Saturday, August 27, 2016

What I've Read: The More of Less

I did small series on money in July and time management in August.  I was thinking about what I should do for September and my first thought was minimalism because that's been a big interest of mine lately.  Then I read this book and realized he said it all so much better than me.  So I'm just going to recommend the book and hope you read it! 

I first mentioned Joshua Becker here in my Quick Lit for August.  I had read his book Clutterfree with Kids and really appreciated all he said about living less with kids, how to do it, how to deal with gifts, how to get your kids to appreciate less.  I started listening to podcasts he had been on (just by searching his name in the podcast app) and many of them were done as promo for this book which came out earlier this year.  It's a small book and barely 200 pages so it was a pretty quick and easy read.  But also, so enjoyable and beneficial for me.

He starts by telling the story that led him and his wife to pursue minimalism (a story he told on every podcast I listened to so I could basically recite it at this point).  He was cleaning his garage one spring while his young kid wanted him to play baseball or something with him in the backyard.  But he was stuck cleaning the garage.  A neighbor made a comment about not needing to have all this stuff and bam!  A minimalist was born (basically).  I've thought of this story many times lately while we've been tackling big projects around the house and we also do the annual garage clean out in the spring.  While Luke mostly entertains himself.  Is that how we want to keep living?

From the he moves on to the benefits of minimalism (less to buy, less to store, less to clean, less to maintain, more time, etc.).  I agree with basically 100% of what he writes.  I had a library copy otherwise I would have been highlighting every other paragraph.  It pretty much completely sums up my thoughts on why I feel like we need to own less. 

Now, minimalism doesn't mean getting rid of everything you own.  For most of us, we consider a certain number of our possessions absolutely necessary: clothing, beds, lodging, a car, at least some of what is in our kitchens.  There are people who set certain limits on the number of things they own: say 100, but that's not for everyone.  Being a minimalist doesn't mean I have to get rid of everything that isn't 100% useful 100% of the time.  I can own more than one outfit and a pot for cooking.  Minimalism is getting rid of the unnecessary. 

This obviously means different things for different people.  Example (1) Matt needs scrubs to wear to work.  He own quite a few.  My sister who used to be a nurse got rid of all hers when she quit to stay home with her kids full-time.  I've never owned scrubs in my life.  For my sister and I scrubs would be excess while Matt needs them (Although does he need as many as he has?  I don't least his work pays for them!)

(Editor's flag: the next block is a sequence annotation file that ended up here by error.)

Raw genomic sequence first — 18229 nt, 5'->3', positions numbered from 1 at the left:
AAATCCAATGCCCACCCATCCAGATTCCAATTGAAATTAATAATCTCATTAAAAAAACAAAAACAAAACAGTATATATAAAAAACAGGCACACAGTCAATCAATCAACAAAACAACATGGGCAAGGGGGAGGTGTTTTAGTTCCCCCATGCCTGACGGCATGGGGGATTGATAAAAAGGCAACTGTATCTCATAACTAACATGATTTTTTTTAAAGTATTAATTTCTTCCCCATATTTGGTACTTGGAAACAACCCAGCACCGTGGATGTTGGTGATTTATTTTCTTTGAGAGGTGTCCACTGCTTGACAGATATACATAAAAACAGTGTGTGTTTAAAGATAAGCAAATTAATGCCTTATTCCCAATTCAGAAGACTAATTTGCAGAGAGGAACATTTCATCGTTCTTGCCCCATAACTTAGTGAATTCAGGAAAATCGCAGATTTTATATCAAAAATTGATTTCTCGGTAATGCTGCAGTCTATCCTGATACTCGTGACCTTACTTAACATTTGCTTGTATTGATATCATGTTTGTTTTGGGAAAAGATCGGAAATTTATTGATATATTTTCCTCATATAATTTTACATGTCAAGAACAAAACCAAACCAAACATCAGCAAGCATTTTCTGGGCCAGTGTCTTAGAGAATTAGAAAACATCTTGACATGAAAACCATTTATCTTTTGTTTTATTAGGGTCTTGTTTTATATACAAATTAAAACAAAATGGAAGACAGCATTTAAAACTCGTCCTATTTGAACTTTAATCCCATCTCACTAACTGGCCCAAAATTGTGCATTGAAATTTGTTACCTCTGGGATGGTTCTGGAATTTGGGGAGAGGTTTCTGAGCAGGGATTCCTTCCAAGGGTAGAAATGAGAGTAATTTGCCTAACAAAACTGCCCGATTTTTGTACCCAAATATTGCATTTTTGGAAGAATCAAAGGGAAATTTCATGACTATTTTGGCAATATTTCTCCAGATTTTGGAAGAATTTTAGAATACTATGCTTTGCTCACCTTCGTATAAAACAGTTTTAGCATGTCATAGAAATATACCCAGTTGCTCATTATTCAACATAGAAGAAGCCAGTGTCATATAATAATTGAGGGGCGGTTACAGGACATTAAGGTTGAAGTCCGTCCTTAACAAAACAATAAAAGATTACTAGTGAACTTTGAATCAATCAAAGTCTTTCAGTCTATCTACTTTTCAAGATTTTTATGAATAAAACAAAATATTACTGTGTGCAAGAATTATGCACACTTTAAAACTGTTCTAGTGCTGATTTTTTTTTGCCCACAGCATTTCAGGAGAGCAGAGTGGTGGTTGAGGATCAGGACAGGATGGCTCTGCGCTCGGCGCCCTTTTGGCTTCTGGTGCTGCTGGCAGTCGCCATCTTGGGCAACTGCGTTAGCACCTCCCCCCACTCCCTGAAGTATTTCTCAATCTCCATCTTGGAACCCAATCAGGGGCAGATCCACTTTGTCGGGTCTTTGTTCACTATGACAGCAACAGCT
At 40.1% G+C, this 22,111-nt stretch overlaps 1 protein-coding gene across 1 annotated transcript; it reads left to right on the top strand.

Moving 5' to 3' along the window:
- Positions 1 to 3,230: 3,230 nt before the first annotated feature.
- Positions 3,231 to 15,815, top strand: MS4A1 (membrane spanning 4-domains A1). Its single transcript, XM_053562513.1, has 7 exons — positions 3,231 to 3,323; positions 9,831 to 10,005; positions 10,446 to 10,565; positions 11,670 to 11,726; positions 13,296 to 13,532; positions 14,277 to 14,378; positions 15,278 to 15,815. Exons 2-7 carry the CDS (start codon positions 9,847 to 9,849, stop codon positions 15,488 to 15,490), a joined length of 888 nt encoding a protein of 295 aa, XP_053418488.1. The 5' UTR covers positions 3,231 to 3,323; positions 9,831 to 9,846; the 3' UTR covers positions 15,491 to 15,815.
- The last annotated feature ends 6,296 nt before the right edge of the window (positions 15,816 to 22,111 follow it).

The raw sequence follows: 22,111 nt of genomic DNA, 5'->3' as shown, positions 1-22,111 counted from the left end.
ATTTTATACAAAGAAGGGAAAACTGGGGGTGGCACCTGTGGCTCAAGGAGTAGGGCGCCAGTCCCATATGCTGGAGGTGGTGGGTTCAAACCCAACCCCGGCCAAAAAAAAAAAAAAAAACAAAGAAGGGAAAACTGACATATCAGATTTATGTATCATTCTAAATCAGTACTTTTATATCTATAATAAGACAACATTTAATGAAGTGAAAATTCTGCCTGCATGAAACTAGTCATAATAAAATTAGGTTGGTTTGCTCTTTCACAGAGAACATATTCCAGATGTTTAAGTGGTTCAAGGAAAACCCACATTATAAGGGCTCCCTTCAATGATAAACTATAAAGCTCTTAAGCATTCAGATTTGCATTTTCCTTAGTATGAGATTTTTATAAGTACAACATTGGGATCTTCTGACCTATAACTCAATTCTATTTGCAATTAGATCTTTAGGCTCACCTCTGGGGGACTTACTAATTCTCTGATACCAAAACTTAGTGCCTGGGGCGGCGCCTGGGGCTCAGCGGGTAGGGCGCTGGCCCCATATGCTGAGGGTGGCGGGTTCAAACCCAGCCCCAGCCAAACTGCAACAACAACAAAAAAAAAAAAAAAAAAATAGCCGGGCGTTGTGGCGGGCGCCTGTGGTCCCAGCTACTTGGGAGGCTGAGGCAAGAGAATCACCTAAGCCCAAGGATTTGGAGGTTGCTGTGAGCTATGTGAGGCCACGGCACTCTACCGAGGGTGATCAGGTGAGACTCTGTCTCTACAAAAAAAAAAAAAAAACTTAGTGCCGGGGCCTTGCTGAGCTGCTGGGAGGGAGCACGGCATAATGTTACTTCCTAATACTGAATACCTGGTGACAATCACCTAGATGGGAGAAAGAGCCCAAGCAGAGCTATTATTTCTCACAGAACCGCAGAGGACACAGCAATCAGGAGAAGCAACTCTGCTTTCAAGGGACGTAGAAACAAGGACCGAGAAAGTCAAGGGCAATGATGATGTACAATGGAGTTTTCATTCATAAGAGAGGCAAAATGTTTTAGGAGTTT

Example (2) I use my ice cream maker all the time and consider it worth the cupboard space.  My sister was selling hers at our recent garage sale.  Someone picked it up and was looking at it before her mother told her "nobody ever uses those" (I didn't point out I use my weekly in the summer.)  Just two examples.

Joshua Becker goes through the stories of a few other people, what led them to minimalism and what it means for them.  This includes people like Dave Bruno who limits his possession to 100 things and has maintained it.  There are also stories from people who have way more than 100 things, which is pretty much all of us.

It covers the positives of minimalism and ways to fight the consumerism that is so entrenched in our culture.  It covers ways stores trick us into wanting to buy more (I see you, Target credit card and Jo-Ann's decoy pricing). There are always ways our generation (millennials, gen X, etc.) can influence how we feel about stuff.  Something I had honestly never thought of (I also can never remember which generation I am supposed to be...)

A lot of the book covers the benefits of minimalism because, of course, you have to sell someone on something (a concept in the case) before you can get them to buy (get rid of stuff here).  Then he goes through strategies for purging.  He covers the things that trip up a lot of people (myself included) like inherited items and other sentimental things. And of course there is a starting point - somewhere, anywhere, small, maybe just a drawer, a single cupboard, or your car.  Starting is always half the battle.

I would recommend this book to anyone looking to downsize their possessions, whether you are interested specifically in minimalism or not.  It is very easy to quickly feel overwhelmed by the sheer number of your belongings and this may help you reconsider what is necessary and what is not.   Or even if you just want to stop a bad shopping habit.  Or create better habits for your kids to follow.

I've read a decent amount in the last few years about getting rid of things and the benefits to owning less and this is one the standouts.  Highly recommend. 

The More of Less

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